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Thursday, December 25, 2008

The Imperial Presidency?

Now that the Bush term is near it's end, everyone it seems is looking to make the first draft of history. (even myself) For Bush's biggest critics, one common criticism is that he has turned the Presidency into a pseudo Monarchy. For instance, there is this piece from the Nation.

The most significant Bush/Cheney innovation was planted at the taproot of our Constitution. It was the insistence that the president can exercise what Cheney in 1987 called "monarchical notions of prerogative." That he can, in other words, override validly enacted statutes and treaties simply by invoking national security. This monarchical claim underwrote not only the expansion of torture, extraordinary rendition and warrant less surveillance but also the stonewalling of Congressional and judicial inquiries in the name of "executive privilege" and "state secrets."

The Bush/Cheney White House leveraged pervasive post-9/11 fears to reverse what Cheney called "the erosion of presidential power" since Watergate. Relying on pliant Justice Department lawyers for legal cover, it put into practice a vision of executive power unconstrained by Congress or the courts. It achieved what James Madison once called the "accumulation of all powers, legislative, executive and judiciary, in the same hands," which he condemned as "the very definition of tyranny."

Radical change is needed to re-establish legitimate bounds to executive power. We must again place beyond the pale Nixon's famous aphorism that "when the president does it, that means it's not illegal." But radical change--as early appointments and policy signals from the Obama transition team suggest--comes easier as campaign slogan than governing practice. And there are many reasons to fear a go-slow approach from Obama when it comes to restoring the constitutional equilibrium.

Joe Biden said something similar when he referred to Dick Cheney as the most dangerous Vice President of all time, and condemned a "unitary Executive branch".

Such criticism not only lacks historical context, but Constitutional context, as well as all other context, in my opinion. First, all Presidents accumulated more power during war time. They are after all the one and only Commander in Chief and so they will naturally have more power during war time. Lincoln, for instance, suspended habeas corpus, created military tribunals, and even installed martial law while prosecuting the Civil War. FDR created an office of Censorship during WWII. Wilson created the Creel Commission which counted among its duties: spying on war opponents, opening mail, and conducting warrant less searches of Americans. LBJ created a draft during the police action known as the Vietnam War. Compared to these other Presidents, Bush's "power grab" is rather mild. Either they are all imperialists thirsting for power, or those that call Bush an imperialist lack any historical context.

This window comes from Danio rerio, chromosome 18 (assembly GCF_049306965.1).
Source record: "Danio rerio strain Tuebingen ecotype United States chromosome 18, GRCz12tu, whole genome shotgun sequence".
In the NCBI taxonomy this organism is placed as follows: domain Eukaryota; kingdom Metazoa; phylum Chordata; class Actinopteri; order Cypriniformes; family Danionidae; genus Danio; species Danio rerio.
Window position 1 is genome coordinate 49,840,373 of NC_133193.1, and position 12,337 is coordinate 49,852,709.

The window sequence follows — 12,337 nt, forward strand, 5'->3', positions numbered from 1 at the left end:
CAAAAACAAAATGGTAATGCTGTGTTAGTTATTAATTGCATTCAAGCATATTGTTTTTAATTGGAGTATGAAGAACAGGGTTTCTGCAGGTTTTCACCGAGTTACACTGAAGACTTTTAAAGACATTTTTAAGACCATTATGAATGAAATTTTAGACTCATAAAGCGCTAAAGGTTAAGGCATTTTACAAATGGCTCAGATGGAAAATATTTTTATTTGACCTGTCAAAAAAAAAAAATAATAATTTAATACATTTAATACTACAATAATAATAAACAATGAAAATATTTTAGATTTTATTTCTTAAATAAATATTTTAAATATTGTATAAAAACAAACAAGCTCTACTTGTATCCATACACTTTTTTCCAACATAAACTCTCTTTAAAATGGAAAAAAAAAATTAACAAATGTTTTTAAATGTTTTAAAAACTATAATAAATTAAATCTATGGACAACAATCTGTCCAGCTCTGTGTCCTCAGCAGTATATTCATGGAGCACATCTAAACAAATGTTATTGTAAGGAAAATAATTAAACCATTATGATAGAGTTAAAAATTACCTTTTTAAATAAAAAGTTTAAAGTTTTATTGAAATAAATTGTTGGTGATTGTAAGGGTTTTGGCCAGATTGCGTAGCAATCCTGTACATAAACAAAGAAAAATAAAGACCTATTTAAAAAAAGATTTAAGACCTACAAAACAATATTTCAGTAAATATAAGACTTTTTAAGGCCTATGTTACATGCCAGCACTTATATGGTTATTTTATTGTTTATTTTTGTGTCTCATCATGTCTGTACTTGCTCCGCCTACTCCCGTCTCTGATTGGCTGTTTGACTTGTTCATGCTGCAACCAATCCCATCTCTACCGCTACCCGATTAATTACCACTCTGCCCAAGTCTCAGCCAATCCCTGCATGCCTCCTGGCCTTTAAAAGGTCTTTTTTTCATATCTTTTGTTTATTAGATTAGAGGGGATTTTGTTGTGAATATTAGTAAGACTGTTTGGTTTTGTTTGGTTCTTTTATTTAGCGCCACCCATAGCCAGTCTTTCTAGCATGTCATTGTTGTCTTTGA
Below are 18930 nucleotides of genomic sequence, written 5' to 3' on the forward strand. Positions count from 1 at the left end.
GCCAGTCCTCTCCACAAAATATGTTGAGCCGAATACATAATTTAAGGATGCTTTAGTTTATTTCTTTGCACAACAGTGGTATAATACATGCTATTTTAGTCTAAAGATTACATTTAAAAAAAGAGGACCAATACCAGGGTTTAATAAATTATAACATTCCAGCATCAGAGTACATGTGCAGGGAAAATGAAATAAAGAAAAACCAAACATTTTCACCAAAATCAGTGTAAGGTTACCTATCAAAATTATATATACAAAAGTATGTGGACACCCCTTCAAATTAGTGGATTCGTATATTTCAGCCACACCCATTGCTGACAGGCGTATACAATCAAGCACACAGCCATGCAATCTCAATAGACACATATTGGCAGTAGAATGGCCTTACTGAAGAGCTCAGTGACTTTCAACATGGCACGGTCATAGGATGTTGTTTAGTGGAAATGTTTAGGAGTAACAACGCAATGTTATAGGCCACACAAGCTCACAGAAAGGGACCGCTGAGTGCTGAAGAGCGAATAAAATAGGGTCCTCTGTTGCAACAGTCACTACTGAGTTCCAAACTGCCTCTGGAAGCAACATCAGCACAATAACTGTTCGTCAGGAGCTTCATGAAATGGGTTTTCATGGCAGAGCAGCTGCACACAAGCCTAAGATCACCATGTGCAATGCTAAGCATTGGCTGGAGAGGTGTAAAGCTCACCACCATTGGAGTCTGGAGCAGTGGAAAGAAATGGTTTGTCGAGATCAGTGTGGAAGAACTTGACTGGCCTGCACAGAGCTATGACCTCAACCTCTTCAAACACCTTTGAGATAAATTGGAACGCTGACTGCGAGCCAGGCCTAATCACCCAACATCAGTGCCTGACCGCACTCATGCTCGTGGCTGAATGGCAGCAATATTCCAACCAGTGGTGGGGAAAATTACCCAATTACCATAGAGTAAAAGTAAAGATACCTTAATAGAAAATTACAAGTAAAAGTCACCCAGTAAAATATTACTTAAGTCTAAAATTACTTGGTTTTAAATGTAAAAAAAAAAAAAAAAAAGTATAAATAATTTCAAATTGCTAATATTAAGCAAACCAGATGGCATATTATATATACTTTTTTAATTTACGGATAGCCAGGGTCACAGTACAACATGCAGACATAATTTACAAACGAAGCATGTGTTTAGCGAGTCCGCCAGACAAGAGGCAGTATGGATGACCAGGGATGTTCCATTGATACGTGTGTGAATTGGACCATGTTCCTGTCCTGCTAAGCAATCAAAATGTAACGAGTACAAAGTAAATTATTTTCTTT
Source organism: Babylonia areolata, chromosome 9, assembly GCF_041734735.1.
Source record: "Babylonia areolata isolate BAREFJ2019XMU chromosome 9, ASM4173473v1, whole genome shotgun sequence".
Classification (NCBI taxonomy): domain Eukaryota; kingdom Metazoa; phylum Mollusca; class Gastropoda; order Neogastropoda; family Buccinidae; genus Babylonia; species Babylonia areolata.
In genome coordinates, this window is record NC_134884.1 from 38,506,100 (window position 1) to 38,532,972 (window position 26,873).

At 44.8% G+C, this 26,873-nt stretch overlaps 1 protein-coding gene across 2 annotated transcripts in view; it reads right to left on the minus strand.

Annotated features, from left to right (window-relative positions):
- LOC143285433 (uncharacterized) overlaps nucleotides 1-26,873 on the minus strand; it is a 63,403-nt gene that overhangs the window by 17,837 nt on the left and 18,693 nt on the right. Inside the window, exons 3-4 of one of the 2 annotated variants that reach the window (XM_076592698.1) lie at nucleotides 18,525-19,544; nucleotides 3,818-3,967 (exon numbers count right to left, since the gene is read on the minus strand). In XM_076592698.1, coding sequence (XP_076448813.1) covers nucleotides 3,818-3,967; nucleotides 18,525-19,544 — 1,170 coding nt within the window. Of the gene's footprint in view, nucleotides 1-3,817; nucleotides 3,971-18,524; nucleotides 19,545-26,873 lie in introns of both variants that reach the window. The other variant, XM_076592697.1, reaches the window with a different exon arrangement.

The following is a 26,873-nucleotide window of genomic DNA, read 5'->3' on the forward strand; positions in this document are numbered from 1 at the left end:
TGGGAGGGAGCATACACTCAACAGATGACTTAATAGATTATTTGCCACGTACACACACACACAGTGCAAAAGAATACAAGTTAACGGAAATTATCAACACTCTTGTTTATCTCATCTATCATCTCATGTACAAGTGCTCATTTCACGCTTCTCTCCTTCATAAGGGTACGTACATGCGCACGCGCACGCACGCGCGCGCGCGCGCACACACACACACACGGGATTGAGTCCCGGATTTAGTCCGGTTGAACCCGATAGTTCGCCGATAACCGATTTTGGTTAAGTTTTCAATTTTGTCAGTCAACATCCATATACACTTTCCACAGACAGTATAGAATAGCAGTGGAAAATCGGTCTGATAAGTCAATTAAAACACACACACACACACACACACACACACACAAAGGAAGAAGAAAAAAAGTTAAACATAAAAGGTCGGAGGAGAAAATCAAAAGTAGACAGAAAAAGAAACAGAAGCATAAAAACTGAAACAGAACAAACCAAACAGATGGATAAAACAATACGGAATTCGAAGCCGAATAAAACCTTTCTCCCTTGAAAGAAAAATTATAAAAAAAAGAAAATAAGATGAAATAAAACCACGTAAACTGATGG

Second, the Constitution gives the Congress all the power that it needs in providing a check on the President's so called imperialism. That power is in the power of Congressional oversight.

Congressional Oversight refers to the review, monitoring, and supervision of federal agencies, programs, activities, and policy implementation. Congress exercises this power largely through its standing committee system. However, oversight, which dates to the earliest days of the Republic, also occurs in a wide variety of congressional activities and contexts. These include authorization, appropriations, investigative, and legislative hearings by standing committees; specialized investigations by select committees; and reviews and studies by congressional support agencies and staff.

All those screaming about a usurping of power should realize that if Congress isn't exerting enough authority it is by choice only. Any and all of the aggressive GWOT measures like warrant less wiretapping, enhanced interrogations, GITMO, and the Patriot Act, should have been monitored by the Congress through their role in oversight. The likes of Nancy Pelosi knew about each and everyone of these programs, and they only complained when it became politically advantageous.

Everyone that screams that the President can snatch anyone off the street and declare them a terrorist even though they are totally innocent knows absolutely nothing about our Constitution. The President could only do this if the Congress allows him to. The reason that Congress has oversight responsibility is to make sure that exactly such a scenario never occurs. Bush's detractors often use a vague hypothetical about how such a thing "might happen", but in reality, it never would. That's because the Congress would be there to investigate and stop it. That there hasn't been a case speaks to the system working.

Finally, it is amusing to see someone go on the Internet and post something calling the President a "monarch", "imperial", or "tyrant". How many such systems would allow for such vicious dissent? That journals like the Nation are allowed "with impunity" to print over and over that the President is a tyrant is the best proof that he isn't. FDR would never have allowed for such dissent and so he created an office of Censorship. In any real tyranny, such dissent would be unheard of. That's why we have a first amendment. It's to keep our Presidents from becoming tyrants. The President has done absolutely nothing to silence his critics. In fact, criticism of him has become a cottage industry. Yet, all these critics speak in a duplicitous, hypocritical and totally ridiculous manner about his own imperialism, knowing full well that if their words were true they'd never be allowed to speak them.

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